At the Council of Development and Reconstruction, a loan agreement of 40 million US dollars was signed earlier this week with the Kuwaiti Fund for Development to finance the reconstruction and rehabilitation of roads at the southern entrances to the capital. The agreement was signed by CDR head, Nabil Al-Jiser and the fund's director general, Bader Al-Homaidy in the presence of officials from both countries.
The project will rehabilitate the Ouzai express way and the Khaldeh-Cocody stretch and would eventually reduce traffic congestion at the southern entrances to the capital.
The signing was attended by Public Works Minister Ali Harajli who announced that the process of rehabilitating and improving road networks in the country will continue adding the government gives it a lot of attention.
Harajli thanked Kuwait's active participation in Lebanon's reconstruction drive.
The Kuwaiti Fund this week also provided Lebanon with a 32-million-dollar-grant to purchase ambulances as well as build and equip health centers and hospitals around the country. The Fund has signed more than nine loan agreements up to now with the various Lebanese sectors worth a total of 242 million US dollars and donated some 81.5 million dollars in grants to build hospitals and upgrade technical resources at several government institutions in the country.
Lebanon and Iran yesterday signed an agreement to avoid double taxation and enhance trade between the two countries. Two other pacts to resume a direct air route between Beirut and Tehran and to enhance agriculture cooperation were also signed by visiting Iranian Minister of Housing and City Construction, Ali Abdul Ali Zadah and Acting Finance Minister Fouad Al-Sanyoura, Agriculture Minister Shawki Fakhoury, and Transportation Minister Omar Miskawi.
The signing was also attended by Prime Minister Rafik Al-Hariri and officials from both countries. During the last two days, the joint Iranian-Lebanese Higher Committee held meetings in the country to discuss ways of boosting economic and trade cooperation between the two countries.
Minister Fakhoury said the agricultural agreement includes the exchange of agricultural products and expertise. Iran also offered to provide Lebanon with agricultural products with a discount of 30% in exchange of importing Lebanese fruits.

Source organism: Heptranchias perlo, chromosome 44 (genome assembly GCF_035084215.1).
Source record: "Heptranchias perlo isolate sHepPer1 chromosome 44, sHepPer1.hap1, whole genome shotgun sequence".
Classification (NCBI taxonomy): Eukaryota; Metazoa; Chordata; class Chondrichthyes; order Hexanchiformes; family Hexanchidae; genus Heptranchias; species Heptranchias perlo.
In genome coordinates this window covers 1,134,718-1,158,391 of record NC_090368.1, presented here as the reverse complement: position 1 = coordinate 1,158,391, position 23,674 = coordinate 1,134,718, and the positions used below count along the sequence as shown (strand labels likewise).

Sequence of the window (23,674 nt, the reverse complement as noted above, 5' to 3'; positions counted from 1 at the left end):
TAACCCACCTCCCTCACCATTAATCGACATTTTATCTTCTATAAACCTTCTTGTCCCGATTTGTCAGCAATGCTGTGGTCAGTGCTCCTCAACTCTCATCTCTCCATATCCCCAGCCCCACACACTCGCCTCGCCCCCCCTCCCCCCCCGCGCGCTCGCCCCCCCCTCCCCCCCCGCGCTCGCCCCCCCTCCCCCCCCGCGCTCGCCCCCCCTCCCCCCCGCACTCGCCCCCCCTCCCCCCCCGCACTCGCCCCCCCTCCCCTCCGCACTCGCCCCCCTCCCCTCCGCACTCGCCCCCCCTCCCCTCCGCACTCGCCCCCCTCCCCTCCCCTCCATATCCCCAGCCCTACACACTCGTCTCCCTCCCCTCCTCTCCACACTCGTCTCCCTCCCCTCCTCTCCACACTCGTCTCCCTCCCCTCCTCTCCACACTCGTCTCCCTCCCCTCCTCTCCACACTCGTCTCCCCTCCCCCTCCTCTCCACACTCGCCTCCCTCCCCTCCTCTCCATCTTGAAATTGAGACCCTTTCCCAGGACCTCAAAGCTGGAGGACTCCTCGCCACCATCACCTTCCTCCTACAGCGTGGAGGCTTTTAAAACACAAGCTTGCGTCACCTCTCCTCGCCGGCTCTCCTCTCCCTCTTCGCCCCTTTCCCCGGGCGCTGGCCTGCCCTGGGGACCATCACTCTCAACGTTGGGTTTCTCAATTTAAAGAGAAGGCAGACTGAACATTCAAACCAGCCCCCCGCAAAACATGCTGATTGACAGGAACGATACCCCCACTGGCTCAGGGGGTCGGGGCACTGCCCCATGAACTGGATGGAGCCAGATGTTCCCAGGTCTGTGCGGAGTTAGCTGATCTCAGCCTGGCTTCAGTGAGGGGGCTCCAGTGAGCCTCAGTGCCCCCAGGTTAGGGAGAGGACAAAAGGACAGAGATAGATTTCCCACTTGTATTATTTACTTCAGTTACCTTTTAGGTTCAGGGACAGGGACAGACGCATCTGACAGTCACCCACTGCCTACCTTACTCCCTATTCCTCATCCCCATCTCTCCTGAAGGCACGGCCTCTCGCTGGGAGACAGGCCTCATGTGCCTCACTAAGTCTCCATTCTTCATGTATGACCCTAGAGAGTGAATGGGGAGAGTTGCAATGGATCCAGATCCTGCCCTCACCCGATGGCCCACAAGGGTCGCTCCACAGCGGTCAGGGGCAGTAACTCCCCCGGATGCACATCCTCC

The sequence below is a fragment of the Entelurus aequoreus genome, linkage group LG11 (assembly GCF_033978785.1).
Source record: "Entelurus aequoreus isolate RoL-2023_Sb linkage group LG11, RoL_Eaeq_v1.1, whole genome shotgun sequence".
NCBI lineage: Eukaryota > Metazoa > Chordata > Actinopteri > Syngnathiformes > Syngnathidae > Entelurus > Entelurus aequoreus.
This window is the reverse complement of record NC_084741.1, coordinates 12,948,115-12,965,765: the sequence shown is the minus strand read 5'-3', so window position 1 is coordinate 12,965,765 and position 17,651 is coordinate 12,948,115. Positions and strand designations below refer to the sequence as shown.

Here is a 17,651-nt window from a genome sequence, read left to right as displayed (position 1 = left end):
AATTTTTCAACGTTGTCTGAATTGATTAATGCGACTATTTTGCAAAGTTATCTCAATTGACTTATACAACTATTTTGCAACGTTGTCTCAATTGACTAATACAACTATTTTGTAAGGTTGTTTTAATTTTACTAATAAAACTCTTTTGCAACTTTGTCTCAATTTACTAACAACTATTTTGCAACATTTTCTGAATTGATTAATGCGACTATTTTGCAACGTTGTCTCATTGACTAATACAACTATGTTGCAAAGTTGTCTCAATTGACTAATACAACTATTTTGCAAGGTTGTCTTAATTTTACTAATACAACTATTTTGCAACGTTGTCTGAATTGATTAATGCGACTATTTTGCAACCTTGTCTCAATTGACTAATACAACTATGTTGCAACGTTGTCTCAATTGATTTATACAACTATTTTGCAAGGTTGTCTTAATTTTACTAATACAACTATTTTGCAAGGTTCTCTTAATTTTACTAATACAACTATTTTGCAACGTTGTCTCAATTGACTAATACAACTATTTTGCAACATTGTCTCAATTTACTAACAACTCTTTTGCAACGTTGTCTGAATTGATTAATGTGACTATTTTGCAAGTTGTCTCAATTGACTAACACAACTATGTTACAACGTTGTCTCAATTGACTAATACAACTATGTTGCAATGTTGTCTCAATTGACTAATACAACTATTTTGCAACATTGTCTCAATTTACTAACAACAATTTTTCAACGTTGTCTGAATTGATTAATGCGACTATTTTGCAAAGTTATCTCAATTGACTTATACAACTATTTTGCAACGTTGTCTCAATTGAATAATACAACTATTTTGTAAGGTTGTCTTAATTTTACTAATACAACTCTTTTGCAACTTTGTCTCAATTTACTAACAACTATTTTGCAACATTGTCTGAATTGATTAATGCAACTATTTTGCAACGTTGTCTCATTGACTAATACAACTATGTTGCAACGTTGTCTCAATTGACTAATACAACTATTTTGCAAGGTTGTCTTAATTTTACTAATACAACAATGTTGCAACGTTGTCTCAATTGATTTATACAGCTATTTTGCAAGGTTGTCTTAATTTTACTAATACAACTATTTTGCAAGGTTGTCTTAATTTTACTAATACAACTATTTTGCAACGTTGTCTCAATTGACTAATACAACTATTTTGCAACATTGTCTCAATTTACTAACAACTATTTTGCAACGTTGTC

For his part, the finance minister said the pact to avoid double taxation between Iran and Lebanon would be in effect when it is ratified by the countries' parliaments. He added that the agreement on resuming direct air flights between Beirut and Tehran will be implemented at the beginning of 1999.
In another development, the Islamic republic has renewed its offer to rehabilitate the oil refineries of Tripoli and Zahrani that stopped operating in 1993 due to shortages of funds. Visiting Iranian Housing Minister said his country was waiting for the reply of the Lebanese government. The two refineries can refine around 100,000 barrels of crude oil per day, more than enough to cover the country's needs.
Lebanese fruits and vegetables will now be exported at discounted fees under the terms of an agreement reached this week between the Agriculture Ministry and the Trans Mediterranean Airways (TMA).
The deal aims at guaranteeing faster delivery in comparison to the process of trucking these wares abroad. This way damage to produce during overland journeys can also be avoided and Lebanese agricultural products can reach countries that could never be accessed by land.
TMA chairman, Fadi Saab said the prices will only cover the cost of flights. The process of finalizing the discounts to be offered to local farmers will be decided depending on product quality and destination.